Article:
While small, independent vintage boutiques have had to pivot quickly to an e-commerce-heavy business model due to COVID-19, existing online resale websites have thrived during the pandemic. Poshmark, a platform on which users can sell used clothing, housewares and accessories directly to buyers, saw a 40-per-cent increase in buyers and sellers and a 50-per-cent increase in new sellers in May 2020; ThredUp, a similar site, saw a surge in sales of 50 per cent in March, when lockdown measures first hit. Due to the economic uncertainties faced by many during the pandemic, buying resale may be more appealing than ever. Simply put, previously owned clothing is often cheaper than its new-with-tags counterpart. Selling, too, has spiked in popularity due to COVID-19. People are either looking for ways to make a bit of extra cash, clearing out their closets due to spending more time at home (and the related desire to improve their living spaces), or both.

Natalia Manzocco, a Toronto writer and social media manager with a fashion-focused YouTube channel, says she’s experimented with online vintage shopping – and a little selling – during the pandemic, but says that the barrier to entry is higher, since “thrift stores are naturally much cheaper.”

“I also think it’s really easy to sort of look at something online and … there’s no real sense of urgency to grab it,” she says. Vintage shopping IRL, in other words, includes the thrill of the hunt – something the online experience can lack.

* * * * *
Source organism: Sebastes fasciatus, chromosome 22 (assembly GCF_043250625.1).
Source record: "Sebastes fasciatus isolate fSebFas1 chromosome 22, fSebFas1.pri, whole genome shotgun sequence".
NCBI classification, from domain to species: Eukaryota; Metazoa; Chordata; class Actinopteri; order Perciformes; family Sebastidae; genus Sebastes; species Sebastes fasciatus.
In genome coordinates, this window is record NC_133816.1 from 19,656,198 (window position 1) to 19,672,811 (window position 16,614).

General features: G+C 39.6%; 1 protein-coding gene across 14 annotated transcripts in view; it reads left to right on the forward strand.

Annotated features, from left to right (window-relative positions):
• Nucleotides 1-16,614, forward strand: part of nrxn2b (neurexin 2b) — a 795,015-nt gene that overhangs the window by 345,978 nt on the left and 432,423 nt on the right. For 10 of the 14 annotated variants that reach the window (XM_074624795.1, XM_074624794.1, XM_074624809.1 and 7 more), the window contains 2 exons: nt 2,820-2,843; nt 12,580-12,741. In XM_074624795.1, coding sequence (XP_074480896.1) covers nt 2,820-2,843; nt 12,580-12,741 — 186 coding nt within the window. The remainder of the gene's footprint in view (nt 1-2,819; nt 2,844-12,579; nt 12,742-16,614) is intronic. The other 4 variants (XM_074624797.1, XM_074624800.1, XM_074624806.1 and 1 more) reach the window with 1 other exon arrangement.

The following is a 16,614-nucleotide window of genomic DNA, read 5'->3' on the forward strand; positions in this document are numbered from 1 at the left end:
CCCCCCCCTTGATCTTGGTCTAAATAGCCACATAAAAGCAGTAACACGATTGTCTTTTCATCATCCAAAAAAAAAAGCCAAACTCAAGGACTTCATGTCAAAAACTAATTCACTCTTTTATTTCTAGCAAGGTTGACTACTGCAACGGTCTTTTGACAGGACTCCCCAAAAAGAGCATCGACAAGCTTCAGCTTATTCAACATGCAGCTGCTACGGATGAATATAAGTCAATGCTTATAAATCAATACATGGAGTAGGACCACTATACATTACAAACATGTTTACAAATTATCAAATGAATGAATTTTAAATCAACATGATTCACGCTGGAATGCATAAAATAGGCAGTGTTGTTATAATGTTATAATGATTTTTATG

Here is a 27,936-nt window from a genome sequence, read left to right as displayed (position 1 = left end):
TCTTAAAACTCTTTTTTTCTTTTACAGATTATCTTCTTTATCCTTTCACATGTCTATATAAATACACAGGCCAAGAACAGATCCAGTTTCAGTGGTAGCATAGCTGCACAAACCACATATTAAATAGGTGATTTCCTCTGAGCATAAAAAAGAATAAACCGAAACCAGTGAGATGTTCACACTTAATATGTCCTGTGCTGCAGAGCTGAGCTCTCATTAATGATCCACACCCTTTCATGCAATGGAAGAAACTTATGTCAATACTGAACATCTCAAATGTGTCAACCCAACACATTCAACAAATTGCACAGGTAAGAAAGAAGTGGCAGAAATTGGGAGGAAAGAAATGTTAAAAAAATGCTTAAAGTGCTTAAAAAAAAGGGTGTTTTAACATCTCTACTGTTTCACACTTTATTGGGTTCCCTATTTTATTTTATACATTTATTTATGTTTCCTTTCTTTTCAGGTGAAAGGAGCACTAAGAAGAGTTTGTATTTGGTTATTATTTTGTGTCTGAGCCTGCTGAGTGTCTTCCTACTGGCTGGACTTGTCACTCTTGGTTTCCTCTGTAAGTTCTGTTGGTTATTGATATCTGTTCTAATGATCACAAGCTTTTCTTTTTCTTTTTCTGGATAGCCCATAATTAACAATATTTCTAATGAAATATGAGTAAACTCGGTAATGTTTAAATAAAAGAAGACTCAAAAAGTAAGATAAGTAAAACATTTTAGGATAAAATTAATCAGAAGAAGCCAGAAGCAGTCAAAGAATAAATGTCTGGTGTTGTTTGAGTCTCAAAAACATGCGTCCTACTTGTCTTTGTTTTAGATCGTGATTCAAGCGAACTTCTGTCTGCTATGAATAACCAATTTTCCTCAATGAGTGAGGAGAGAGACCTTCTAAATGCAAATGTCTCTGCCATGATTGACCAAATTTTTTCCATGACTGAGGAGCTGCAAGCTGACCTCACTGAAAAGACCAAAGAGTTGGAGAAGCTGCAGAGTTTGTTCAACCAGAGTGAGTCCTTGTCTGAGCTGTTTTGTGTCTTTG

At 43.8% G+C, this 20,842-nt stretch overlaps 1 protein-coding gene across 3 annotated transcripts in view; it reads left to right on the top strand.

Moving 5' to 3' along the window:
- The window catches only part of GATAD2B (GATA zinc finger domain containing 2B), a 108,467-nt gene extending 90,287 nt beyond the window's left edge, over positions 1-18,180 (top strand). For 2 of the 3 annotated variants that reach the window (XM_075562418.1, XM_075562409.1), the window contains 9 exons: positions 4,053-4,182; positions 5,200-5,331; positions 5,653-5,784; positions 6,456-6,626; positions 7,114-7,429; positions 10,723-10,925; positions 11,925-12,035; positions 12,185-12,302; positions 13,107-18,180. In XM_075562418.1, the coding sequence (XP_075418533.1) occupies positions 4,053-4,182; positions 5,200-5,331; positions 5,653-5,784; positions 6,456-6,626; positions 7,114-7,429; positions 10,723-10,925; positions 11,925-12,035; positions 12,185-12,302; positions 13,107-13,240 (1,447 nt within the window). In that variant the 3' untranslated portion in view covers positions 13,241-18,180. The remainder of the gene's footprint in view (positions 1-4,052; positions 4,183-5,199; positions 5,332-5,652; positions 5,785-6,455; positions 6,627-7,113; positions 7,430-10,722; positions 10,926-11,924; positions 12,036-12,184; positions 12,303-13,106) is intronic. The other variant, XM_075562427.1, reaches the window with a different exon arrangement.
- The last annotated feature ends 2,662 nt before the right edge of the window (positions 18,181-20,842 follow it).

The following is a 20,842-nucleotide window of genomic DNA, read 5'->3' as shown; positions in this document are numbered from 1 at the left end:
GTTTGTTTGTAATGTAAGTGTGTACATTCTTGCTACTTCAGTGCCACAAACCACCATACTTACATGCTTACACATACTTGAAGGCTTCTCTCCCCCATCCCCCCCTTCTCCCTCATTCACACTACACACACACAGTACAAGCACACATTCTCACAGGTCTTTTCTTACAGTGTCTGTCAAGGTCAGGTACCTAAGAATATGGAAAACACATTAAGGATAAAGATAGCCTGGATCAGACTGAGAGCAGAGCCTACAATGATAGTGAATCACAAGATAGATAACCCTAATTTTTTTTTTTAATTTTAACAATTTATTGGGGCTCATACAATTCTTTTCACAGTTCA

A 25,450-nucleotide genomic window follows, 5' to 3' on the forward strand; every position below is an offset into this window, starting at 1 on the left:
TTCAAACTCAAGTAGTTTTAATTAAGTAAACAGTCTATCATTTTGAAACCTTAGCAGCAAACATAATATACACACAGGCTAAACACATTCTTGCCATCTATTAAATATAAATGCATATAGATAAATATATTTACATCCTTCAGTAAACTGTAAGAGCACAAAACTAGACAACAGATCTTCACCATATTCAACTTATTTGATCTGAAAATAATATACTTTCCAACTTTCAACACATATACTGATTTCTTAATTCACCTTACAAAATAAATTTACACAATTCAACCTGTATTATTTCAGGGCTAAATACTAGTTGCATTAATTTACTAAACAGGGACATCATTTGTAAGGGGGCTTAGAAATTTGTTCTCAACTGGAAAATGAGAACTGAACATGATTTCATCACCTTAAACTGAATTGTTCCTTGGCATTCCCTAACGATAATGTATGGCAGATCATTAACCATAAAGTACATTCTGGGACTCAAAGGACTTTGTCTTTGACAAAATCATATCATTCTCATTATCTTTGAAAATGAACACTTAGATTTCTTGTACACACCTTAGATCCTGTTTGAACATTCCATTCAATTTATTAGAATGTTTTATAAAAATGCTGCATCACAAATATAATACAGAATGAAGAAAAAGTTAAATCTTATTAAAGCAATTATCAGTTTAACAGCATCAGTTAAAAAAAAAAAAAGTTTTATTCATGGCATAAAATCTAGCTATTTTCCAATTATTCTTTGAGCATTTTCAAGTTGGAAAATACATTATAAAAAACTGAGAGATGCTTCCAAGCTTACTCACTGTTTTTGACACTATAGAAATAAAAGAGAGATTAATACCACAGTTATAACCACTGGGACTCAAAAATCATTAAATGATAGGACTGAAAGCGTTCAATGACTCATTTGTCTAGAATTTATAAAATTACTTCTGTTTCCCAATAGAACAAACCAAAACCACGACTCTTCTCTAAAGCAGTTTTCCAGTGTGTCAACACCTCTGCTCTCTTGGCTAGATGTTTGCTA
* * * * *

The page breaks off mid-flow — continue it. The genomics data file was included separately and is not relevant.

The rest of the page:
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In the summer, when lockdown restrictions eased and vintage stores reopened to the public, online sales became less crucial. But vintage stores were still impacted by widespread safety protocols, with second-hand retailers such as Value Village not allowing customers to try on clothing. Now that lockdown has returned to some parts of the country, vintage shoppers can opt for curbside pickup.

And for the team at the Wanderly, the November return to lockdown in Toronto meant that, for a time, their vintage sales operations effectively ceased – between fortifying their online presence for holiday shopping in December and fulfilling online orders at that time, Gelfand and Nicholson didn’t have the time to add their inventory of vintage items to their online store. And while a sales slowdown in January allowed them to catch up on the huge backlog of vintage clothing waiting to be checked for flaws, measured for sizing, photographed and posted online for sale, their return to vintage retail this month was bittersweet: Nicholson says there have been full days with no sales on the Wanderly site, but she hopes that posting vintage goods – despite their smaller profit margins – will help her and Gelfand catch up.

In Vancouver, Watkins is continuing to sell online and is fortunate to still be accepting walk-in customers, but she is unsure of how Mine & Yours would fare in the event of another lockdown.

“We were closed down fully for two months, and we did okay,” Watkins says. “Will we thrive if we’re shut down again? Probably not. But we’ll survive.”